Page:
Analyzing A Sophisticated, Large-Scale Malvertising Campaign

By   ISBuzz Team
Writer , Information Security Buzz | Jul 31, 2018 11:30 am PST

Researchers at leading cyber-security vendor Check Point have shown how criminals are using a new and complex method to abuse the digital infrastructure of the online advertising industry to spread malware to millions of online surfers worldwide.

This is widely known as ‘malvertising’ and, in this case, started with the compromising of thousands of WordPress websites, involves multiple parties in the online advertising chain, and ends with the distribution of malware to web users globally.

The online advertising industry is based on three main elements:

1)      Advertisers who wish to promote their products or content.

2)      Publishers who allocate space on their website and sell it to Advertisers.

3)      Ad-Networks that bid to buy ad space and connect Advertisers to Publishers.

In addition to these parties are ‘Resellers’. These companies work with Ad-Networks to resell the traffic that Ad-Networks collect from Publishers on to other Advertisers.

The malvertising campaign discovered by Check Point reveals a disturbing partnership between a threat actor disguised as a Publisher(dubbed ‘Master134’) and several legitimate Resellers that leverage this relationship to distribute a variety of malware including Banking Trojans, ransomware and bots. Powering the whole process was the powerful Ad-Network, AdsTerra.

Master134 redirected stolen traffic from over 10,000 hacked WordPress sites and sold it to AdsTerra, the real time bidding (RTB) ad platform, who then sold it to Resellers (ExoClick, AdKernel, EvoLeads and AdventureFeeds).

These Resellers would then pass this traffic on to the highest bidding ‘Advertiser’. However, instead of the advertiser being a legitimate company selling actual products, these ‘advertisers’ were criminals looking to distribute ransomware, banking trojans, bots and other malware.  In this way, cyber criminals are abusing the online advertising ecosystem, using it to bid alongside legitimate advertisers, like Nike or Coca Cola, but placing higher bids in order to have the ad-networks select their malware-laden ads to display on thousands of publishers’ websites instead of clean, legitimate ads.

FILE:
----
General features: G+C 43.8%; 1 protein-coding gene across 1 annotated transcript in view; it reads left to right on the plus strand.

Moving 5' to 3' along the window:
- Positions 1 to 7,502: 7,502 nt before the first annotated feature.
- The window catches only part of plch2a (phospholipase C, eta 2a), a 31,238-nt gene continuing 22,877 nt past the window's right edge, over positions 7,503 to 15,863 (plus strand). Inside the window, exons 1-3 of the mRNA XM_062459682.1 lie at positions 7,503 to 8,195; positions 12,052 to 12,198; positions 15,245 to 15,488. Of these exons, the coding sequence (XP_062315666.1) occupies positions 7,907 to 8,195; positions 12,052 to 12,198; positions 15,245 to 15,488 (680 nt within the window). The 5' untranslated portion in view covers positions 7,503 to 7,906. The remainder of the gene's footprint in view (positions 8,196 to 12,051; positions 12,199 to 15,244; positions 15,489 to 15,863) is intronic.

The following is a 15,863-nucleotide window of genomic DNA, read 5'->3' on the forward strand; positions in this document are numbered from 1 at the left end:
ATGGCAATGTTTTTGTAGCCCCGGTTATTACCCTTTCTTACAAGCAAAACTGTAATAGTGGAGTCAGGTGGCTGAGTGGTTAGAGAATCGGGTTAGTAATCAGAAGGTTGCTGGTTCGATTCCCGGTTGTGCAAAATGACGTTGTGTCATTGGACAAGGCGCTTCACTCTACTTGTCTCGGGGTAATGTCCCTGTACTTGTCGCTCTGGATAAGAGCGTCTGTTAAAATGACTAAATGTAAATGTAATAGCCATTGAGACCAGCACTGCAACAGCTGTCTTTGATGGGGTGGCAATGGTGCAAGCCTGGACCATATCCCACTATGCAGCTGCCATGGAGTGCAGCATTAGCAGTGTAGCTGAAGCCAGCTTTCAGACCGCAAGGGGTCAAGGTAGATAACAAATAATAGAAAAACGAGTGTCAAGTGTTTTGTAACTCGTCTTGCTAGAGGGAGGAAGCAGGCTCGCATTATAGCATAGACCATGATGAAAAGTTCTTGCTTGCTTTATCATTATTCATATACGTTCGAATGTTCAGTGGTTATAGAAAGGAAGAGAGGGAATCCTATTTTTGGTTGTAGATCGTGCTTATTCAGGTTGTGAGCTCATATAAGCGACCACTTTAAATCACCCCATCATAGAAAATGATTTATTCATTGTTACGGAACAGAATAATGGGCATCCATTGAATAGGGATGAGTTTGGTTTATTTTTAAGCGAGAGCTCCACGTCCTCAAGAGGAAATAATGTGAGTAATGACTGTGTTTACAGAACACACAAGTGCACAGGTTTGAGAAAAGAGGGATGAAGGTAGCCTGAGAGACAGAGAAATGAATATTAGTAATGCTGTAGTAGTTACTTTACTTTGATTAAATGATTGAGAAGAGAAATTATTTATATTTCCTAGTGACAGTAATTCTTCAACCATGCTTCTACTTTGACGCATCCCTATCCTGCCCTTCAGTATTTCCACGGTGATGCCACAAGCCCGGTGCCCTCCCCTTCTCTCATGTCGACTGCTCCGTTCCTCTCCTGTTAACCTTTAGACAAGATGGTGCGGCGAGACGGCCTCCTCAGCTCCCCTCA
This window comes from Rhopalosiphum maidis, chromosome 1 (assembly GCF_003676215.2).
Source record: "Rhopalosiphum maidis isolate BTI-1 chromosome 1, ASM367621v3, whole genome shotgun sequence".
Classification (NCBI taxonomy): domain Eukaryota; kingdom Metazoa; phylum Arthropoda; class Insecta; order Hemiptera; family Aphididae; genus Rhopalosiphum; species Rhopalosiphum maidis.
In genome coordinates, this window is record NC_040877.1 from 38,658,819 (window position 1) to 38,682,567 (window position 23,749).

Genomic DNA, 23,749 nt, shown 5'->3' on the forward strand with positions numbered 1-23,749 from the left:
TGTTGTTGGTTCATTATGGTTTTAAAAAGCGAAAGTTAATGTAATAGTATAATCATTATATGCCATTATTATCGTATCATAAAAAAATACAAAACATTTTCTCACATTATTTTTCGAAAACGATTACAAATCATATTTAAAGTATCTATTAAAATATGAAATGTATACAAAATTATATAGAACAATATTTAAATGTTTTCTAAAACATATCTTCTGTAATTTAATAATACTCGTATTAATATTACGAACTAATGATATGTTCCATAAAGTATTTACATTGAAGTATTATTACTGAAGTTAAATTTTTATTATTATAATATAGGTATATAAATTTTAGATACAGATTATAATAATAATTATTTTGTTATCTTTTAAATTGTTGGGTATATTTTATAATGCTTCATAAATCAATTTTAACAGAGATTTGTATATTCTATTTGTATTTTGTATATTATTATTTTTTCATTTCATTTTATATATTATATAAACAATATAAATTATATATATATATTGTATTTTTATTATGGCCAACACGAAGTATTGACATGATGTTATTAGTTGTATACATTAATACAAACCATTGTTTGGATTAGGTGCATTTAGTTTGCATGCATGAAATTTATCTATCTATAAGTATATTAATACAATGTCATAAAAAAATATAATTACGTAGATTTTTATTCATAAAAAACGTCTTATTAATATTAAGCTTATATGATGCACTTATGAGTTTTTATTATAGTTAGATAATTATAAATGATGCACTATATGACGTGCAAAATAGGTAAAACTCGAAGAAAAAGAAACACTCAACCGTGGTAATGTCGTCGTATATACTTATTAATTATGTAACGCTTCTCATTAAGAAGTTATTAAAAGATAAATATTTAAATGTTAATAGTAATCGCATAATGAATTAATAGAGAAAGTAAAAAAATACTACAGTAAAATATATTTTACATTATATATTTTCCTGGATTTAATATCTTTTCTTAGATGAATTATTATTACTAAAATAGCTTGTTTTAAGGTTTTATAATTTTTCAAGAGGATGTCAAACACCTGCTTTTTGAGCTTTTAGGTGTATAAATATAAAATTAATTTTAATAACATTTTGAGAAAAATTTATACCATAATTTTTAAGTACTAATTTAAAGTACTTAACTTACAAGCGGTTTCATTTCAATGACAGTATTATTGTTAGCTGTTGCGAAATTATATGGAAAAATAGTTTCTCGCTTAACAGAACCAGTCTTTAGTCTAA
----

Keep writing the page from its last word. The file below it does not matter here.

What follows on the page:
The payment system in this scheme is also laundered, courtesy of the online advertising ecosystem.  Furthermore, malvertisers (threat actors disguised as advertisers) can even measure the ROI of their ad-spend in relation to the income gained by infected users paying the ransom to unlock their files following the malvertiser’s ransomware campaign, or cash drained from victims’ accounts following a Banking Trojan campaign. 

Fatal attraction towards malvertising

Malvertising is not a new phenomenon.  Over the past ten years, ads displayed on legitimate and often popular websites have emerged as a key way for criminals to infect unsuspecting computer users.  The ads often contain malicious code that exploits unpatched vulnerabilities in browsers or browser plug-ins, such as Adobe’s Flash Player, so that the user gets infected by ransomware, keyloggers, and other types of malware simply by visiting a site hosting the malicious link.

As such, the use of ad-blockers gained rapidly in popularity, with 22% of UK citizens now implementing them. But according to the Internet Advertising Bureau (IAB), this number has stalled due to publishers taking action to block site access to those with ad-blockers enabled.

So in February 2018, Google teamed up with the Coalition for Betters Ads to roll out an ad blocker on Google Chrome that now automatically strips ads from sites whose quality does not adhere to industry standards. However, Google’s adblocker concerns itself more with annoying and intrusive ads than malvertising, and is not the solution to ending this highly profitable form of cyber crime.

As mentioned earlier, advertisers use real time bidding platforms from resellers and ad-networks to bid in real time for the rights to display their ads to particular users, and those ads include custom JavaScript code that runs in user’s browsers.  The exact content users see depends on who they are, where they are, what device they’re using and other variables. This makes it incredibly difficult for both publishers and ad networks to conclusively review every version of an advert for malicious content.

The criminals behind ‘malvertising’ (threat actors disguised as advertisers) can even target users according to whether or not they have unpatched operating systems or browsers, and even specific device types. So, even if high-level scanning is done to ensure the creatives are clean, unless the exact combination of characteristics malvertisers are targeting is found, ad-networks are simply not going to detect the malicious activity.

The research clearly raises questions about the proper ad verification methods used in the online advertising industry and the current role of ad-networks in the malvertising ecosystem as a whole.  Companies are at best being manipulated, and at worst complicit, in powering these attacks.

Unfortunately, no matter how much awareness there is amongst users, due to the passive nature of malware being delivered simply by loading onto a user’s screen via a malicious ad, it will never be enough.  According to Check Point, as these attacks are targeted towards users’ devices rather than the network, organizations need a multi-layered approach to their cyber security to stay fully protected not only from known threats, but also against unknown malware and zero-day threats, like malvertising.

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